Fast forward ten years to today and we face a similar set of circumstances: a looming debt ceiling limit, heated debates over budget deficits and spending programs, and a deeply divided government. Accordingly, cries over financial calamities are again ringing out. Writing in an op-ed to The Wall Street Journal, Treasury Secretary Janet Yellen recently cautioned that failing to raise the debt ceiling would have dire consequences: "Our current economic recovery would reverse into recession, with billions of dollars of growth and millions of jobs lost. We would emerge from this crisis a permanently weaker nation," she warned. These are things not to be taken lightly.

"Our current economic recovery would reverse into recession, with billions of dollars of growth and millions of jobs lost." — Janet Yellen, US Treasury Secretary

Last week, Congress agreed to extend the debt limit by roughly six weeks so that debate on various spending proposals could continue. Concluding that a crisis has seemingly been averted, stocks rose on the news. With that said, six weeks isn’t very long, especially when considering the significance of other issues being debated and the divisiveness that surrounds them, coupled with practical matters such as holidays. Moreover, as one political pundit quipped, "The only thing harder than raising the debt ceiling limit once is raising it twice."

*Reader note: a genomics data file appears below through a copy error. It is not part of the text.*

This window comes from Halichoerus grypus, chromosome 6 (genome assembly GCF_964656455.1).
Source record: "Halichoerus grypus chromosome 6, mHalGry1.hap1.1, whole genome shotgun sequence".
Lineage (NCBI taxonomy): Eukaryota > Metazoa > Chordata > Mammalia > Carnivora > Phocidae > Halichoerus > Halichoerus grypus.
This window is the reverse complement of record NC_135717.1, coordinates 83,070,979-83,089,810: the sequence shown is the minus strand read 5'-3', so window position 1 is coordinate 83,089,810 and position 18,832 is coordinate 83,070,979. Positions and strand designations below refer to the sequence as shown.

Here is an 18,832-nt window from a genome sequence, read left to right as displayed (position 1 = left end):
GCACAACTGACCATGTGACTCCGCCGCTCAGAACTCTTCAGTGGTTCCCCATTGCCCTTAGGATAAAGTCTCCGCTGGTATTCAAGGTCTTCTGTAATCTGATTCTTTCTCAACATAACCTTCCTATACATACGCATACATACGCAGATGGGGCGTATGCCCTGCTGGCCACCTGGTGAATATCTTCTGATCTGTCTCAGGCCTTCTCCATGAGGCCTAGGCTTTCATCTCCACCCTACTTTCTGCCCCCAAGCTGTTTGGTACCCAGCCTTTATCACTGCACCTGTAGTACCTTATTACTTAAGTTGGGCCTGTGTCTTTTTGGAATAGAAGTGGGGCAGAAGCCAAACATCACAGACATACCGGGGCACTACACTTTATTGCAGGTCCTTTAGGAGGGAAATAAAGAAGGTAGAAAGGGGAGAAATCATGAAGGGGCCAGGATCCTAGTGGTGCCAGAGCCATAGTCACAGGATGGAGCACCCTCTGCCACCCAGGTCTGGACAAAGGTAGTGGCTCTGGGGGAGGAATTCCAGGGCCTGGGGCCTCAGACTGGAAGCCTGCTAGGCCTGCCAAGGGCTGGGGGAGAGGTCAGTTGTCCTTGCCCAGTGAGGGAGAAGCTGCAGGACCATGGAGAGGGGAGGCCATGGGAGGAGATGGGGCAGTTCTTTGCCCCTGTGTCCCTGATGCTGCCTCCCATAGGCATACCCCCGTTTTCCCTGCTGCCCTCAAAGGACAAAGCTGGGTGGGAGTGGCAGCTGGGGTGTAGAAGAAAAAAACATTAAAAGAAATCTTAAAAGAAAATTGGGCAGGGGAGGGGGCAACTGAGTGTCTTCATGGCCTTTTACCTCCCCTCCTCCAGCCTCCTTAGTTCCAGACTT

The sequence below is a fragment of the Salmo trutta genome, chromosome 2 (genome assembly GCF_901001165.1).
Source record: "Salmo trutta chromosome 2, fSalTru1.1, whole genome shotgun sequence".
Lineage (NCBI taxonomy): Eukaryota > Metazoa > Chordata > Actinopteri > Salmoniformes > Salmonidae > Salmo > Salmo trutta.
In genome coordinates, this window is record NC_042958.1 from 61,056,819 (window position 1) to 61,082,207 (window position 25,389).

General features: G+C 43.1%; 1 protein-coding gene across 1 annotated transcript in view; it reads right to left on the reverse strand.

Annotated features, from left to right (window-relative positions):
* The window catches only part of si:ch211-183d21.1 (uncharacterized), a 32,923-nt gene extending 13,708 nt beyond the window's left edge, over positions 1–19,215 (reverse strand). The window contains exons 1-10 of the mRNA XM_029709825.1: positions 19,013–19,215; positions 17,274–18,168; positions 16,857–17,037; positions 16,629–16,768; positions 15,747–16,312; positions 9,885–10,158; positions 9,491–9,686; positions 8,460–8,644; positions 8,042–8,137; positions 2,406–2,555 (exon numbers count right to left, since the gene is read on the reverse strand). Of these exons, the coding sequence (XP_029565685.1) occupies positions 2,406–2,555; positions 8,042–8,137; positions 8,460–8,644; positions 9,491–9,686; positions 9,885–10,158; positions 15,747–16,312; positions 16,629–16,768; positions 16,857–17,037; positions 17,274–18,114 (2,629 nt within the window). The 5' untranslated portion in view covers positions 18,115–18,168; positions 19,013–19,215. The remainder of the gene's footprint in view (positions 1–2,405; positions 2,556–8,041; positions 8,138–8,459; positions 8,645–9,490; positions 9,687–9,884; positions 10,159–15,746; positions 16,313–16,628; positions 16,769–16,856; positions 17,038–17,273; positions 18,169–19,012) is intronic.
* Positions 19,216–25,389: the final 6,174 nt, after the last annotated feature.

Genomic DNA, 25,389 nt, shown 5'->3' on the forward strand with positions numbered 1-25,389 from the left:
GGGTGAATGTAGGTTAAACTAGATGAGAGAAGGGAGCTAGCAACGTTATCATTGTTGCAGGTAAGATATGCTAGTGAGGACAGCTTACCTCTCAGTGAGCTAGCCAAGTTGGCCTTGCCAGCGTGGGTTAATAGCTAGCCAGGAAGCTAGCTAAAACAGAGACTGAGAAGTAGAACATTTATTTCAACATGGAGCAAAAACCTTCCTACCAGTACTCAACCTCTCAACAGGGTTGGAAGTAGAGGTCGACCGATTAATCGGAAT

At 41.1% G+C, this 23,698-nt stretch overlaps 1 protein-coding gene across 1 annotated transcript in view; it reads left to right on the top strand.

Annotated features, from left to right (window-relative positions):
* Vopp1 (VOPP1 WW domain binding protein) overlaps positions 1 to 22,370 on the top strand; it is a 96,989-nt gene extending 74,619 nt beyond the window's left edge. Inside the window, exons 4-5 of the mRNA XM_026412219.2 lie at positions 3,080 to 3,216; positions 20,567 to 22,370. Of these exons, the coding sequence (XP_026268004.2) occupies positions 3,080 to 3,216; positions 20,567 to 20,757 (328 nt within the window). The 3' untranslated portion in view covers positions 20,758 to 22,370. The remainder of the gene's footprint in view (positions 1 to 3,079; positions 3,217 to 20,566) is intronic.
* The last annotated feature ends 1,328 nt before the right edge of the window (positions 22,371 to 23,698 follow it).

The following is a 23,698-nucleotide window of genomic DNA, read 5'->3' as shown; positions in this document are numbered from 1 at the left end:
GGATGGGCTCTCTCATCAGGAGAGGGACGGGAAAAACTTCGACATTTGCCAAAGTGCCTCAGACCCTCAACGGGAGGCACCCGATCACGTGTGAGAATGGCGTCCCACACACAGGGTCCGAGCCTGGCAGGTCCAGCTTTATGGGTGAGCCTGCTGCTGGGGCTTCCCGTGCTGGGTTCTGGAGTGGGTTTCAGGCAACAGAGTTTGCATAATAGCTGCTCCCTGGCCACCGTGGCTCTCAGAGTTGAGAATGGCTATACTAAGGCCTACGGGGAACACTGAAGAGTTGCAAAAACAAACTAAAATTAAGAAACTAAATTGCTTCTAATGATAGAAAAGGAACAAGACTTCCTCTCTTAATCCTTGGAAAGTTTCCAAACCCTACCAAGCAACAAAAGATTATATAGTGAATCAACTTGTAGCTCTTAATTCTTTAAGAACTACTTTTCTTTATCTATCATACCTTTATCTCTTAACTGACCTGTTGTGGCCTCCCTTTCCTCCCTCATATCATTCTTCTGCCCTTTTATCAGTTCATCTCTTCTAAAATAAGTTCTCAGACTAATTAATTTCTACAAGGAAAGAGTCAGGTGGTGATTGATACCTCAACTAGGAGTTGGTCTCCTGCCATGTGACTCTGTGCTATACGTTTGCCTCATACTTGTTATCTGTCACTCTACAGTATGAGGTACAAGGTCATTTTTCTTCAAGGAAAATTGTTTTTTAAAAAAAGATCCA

It would not surprise us, therefore, to see market volatility persist in the weeks ahead. Such may manifest itself as companies begin discussing third-quarter results this week, results that were likely impacted by some slowdown in revenues due to concerns over the Delta variant and rising cost pressures brought on by supply chain challenges.

Still, while political dysfunction will most assuredly persist, we believe the debt ceiling will ultimately be raised or extended, although it may not happen before the newly established deadline occurs. Likewise, rising cost pressures stemming from supply chain bottlenecks may also persist longer than desired.

But both dynamics — political dysfunction and supply/ demand imbalances — should wane over time. And for this reason, while we don’t think investors should become overly fearful of a market debacle, they should become more discerning over what they own and know why they own what they own.

For more information, please contact your advisor.

Publish Date: October 12, 2021.